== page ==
Concepts to Consider for the Lesson
More oil shocks, more conflict in the Middle East, and more price volatility characterize the period covered by this lesson. We also see major restructuring of companies with many mergers, some quite significant. Permeating this period, and in truth, most of the oil industry’s history, is the fear of running out of oil. The fear of our running out of oil or our having peaked in oil production has always occurred after major oil events such as World War I, World War II, the oil crises in the 1970s, and the new oil shock of 2003-2008. Interestingly, each time, more oil was found in new areas using new technologies, and a new surplus evolved after the 2008-2009 recession. All the data suggests there are sufficient oil resources underground. However, there are a number of constraints and challenges in getting them out. The first is the above-ground risks that can deter development and lead to supply and demand imbalance. Such risks may involve geopolitics, costs, government and company decisions, and restrictions on access and investment. The second is the increase in nontraditional or unconventional oil from ultra-deep offshore waters, oil/tar sands, shale oil, and natural gas liquids (NGL). Third, is the frightening sheer size of the potential demand of China and India and the challenges posed in meeting that potential demand.
As we wrap up our journey through The Prize, we learn that the rush for oil has not stopped since Pennsylvania in 1859. Since then, oil has had the ability to make and break nations, whether in war or in peace. It has also brought the best and worst out of society and produced booms and busts. Oil’s central and strategic role in national politics, economy and strategies, geographical distribution, and recurrent patterns of crisis continue to make it a problematic commodity. Oil powers our daily life, gives us our daily bread, and fuels our global struggles and economy. The fierce search for oil and its riches and power will continue as long as the hydrocarbon man is addicted to it. That power, however, comes with a heavy price.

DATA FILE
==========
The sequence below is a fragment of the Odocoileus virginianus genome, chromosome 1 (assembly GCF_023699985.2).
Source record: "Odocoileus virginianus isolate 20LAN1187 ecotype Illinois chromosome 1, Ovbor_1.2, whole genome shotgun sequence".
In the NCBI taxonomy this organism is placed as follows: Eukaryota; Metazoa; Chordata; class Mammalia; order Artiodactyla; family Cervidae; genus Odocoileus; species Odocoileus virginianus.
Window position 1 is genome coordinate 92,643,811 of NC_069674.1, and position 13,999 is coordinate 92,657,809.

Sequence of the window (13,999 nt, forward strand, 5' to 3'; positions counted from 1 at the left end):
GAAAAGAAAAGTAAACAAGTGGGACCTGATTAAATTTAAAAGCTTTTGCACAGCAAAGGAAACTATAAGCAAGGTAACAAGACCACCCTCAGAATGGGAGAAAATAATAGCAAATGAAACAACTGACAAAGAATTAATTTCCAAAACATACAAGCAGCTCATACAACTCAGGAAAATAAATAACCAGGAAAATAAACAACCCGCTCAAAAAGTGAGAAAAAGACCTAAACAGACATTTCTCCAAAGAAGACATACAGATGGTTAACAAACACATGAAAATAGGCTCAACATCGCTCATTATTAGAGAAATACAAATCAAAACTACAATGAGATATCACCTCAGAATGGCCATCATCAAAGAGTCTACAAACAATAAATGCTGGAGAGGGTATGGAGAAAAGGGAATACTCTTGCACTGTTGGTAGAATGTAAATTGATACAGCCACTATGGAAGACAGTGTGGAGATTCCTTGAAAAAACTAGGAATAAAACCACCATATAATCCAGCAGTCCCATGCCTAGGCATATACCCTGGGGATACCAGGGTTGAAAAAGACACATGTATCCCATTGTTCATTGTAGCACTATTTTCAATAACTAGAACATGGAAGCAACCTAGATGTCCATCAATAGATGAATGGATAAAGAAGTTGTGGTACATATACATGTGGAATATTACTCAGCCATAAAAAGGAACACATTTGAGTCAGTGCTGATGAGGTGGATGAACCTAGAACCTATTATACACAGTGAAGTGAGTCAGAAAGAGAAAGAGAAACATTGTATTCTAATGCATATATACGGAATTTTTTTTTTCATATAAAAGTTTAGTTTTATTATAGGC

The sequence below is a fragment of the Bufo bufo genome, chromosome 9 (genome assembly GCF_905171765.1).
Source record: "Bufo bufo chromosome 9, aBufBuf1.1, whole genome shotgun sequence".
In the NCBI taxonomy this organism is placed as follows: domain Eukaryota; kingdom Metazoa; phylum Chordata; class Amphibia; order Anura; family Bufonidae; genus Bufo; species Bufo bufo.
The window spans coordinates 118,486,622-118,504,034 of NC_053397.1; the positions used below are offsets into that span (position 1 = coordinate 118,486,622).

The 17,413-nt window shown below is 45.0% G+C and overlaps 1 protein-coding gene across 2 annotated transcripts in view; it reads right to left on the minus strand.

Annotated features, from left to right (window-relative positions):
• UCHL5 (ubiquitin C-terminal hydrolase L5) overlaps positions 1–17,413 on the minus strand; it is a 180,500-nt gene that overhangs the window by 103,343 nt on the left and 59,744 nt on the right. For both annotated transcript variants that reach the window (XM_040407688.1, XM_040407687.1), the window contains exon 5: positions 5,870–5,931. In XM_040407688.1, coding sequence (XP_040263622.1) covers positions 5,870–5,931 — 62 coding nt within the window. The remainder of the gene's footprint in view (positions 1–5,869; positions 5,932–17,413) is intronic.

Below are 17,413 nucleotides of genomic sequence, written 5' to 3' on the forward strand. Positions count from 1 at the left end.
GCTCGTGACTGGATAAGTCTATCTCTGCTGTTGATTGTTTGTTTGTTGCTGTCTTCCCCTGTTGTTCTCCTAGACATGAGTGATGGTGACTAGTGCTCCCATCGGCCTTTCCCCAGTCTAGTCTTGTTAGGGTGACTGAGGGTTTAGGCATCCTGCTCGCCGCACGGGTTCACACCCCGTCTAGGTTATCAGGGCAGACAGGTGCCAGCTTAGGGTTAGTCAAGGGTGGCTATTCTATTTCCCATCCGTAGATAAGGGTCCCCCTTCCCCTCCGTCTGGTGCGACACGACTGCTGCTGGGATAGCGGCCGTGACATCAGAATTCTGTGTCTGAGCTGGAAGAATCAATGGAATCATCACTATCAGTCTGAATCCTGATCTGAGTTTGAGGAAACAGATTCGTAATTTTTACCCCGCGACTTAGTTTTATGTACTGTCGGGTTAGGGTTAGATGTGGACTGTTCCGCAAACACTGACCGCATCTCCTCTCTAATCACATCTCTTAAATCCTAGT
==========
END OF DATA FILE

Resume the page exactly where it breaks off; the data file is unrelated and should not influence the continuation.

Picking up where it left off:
By the end of this lesson, you should be able to:
- Recall course concepts relating to Supply Disruptions, Price Shocks & Oil Market Trading
- Demonstrate an understanding of the role of oil in relation to pivotal events in history
- Discuss the role of oil in business applications, global markets, conflicts, energy security, and various unconventional applications
- Analyze your own perceptions, values, beliefs, goals, histories, or self-concepts for the Course Reflection Activity
What is due for Lesson 11?
This lesson will take us one week to complete. Please refer to the Course Syllabus for specific time frames and due dates. Specific directions for the assignment below can be found within this lesson.
|Submitting Your Work
|The Prize: Chapters __ (select sections)
The Quest: Chapter __ (select sections)
|Participate in the Yellowdig discussion
|Complete the Course Reflection activity
Each week an announcement is sent out in which you will have the opportunity to contribute questions about the topics you are learning about in this course. You are encouraged to engage in these discussions. The more we talk about these ideas and share our thoughts, the more we can learn from each other.